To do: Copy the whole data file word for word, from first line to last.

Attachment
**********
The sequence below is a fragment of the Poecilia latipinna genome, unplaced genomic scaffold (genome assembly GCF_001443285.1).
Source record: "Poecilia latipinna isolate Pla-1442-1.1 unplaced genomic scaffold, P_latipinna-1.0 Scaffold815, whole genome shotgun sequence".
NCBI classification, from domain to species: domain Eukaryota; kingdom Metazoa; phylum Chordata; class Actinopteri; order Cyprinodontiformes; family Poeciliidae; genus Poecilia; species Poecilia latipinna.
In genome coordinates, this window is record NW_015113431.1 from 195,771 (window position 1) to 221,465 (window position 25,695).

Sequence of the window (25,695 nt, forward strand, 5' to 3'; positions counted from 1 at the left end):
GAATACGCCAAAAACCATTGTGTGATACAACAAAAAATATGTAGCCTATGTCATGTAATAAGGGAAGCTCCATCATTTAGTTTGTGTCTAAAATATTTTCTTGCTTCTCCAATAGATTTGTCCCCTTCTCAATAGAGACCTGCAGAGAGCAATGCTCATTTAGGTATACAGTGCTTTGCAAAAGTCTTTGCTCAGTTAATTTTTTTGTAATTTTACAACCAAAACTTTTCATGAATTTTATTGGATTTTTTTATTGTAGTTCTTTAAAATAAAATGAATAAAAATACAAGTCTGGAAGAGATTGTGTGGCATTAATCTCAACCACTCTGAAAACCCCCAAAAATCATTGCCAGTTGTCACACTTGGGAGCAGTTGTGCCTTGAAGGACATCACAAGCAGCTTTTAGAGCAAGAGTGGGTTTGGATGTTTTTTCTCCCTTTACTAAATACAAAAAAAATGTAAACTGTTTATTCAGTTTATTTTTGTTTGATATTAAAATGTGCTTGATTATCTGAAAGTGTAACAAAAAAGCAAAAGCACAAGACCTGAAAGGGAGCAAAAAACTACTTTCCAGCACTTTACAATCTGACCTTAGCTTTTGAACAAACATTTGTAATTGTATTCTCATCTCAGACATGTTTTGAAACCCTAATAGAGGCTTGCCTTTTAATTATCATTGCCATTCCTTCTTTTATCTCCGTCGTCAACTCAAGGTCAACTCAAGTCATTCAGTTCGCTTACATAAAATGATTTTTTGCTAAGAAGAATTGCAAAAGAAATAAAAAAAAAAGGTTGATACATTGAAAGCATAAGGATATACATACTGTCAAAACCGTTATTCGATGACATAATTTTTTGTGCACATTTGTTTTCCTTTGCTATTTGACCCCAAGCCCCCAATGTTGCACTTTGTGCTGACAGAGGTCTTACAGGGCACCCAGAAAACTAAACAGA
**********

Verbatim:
The sequence below is a fragment of the Poecilia latipinna genome, unplaced genomic scaffold (genome assembly GCF_001443285.1).
Source record: "Poecilia latipinna isolate Pla-1442-1.1 unplaced genomic scaffold, P_latipinna-1.0 Scaffold815, whole genome shotgun sequence".
NCBI classification, from domain to species: domain Eukaryota; kingdom Metazoa; phylum Chordata; class Actinopteri; order Cyprinodontiformes; family Poeciliidae; genus Poecilia; species Poecilia latipinna.
In genome coordinates, this window is record NW_015113431.1 from 195,771 (window position 1) to 221,465 (window position 25,695).

Sequence of the window (25,695 nt, forward strand, 5' to 3'; positions counted from 1 at the left end):
GAATACGCCAAAAACCATTGTGTGATACAACAAAAAATATGTAGCCTATGTCATGTAATAAGGGAAGCTCCATCATTTAGTTTGTGTCTAAAATATTTTCTTGCTTCTCCAATAGATTTGTCCCCTTCTCAATAGAGACCTGCAGAGAGCAATGCTCATTTAGGTATACAGTGCTTTGCAAAAGTCTTTGCTCAGTTAATTTTTTTGTAATTTTACAACCAAAACTTTTCATGAATTTTATTGGATTTTTTTATTGTAGTTCTTTAAAATAAAATGAATAAAAATACAAGTCTGGAAGAGATTGTGTGGCATTAATCTCAACCACTCTGAAAACCCCCAAAAATCATTGCCAGTTGTCACACTTGGGAGCAGTTGTGCCTTGAAGGACATCACAAGCAGCTTTTAGAGCAAGAGTGGGTTTGGATGTTTTTTCTCCCTTTACTAAATACAAAAAAAATGTAAACTGTTTATTCAGTTTATTTTTGTTTGATATTAAAATGTGCTTGATTATCTGAAAGTGTAACAAAAAAGCAAAAGCACAAGACCTGAAAGGGAGCAAAAAACTACTTTCCAGCACTTTACAATCTGACCTTAGCTTTTGAACAAACATTTGTAATTGTATTCTCATCTCAGACATGTTTTGAAACCCTAATAGAGGCTTGCCTTTTAATTATCATTGCCATTCCTTCTTTTATCTCCGTCGTCAACTCAAGGTCAACTCAAGTCATTCAGTTCGCTTACATAAAATGATTTTTTGCTAAGAAGAATTGCAAAAGAAATAAAAAAAAAAGGTTGATACATTGAAAGCATAAGGATATACATACTGTCAAAACCGTTATTCGATGACATAATTTTTTGTGCACATTTGTTTTCCTTTGCTATTTGACCCCAAGCCCCCAATGTTGCACTTTGTGCTGACAGAGGTCTTACAGGGCACCCAGAAAACTAAACAGA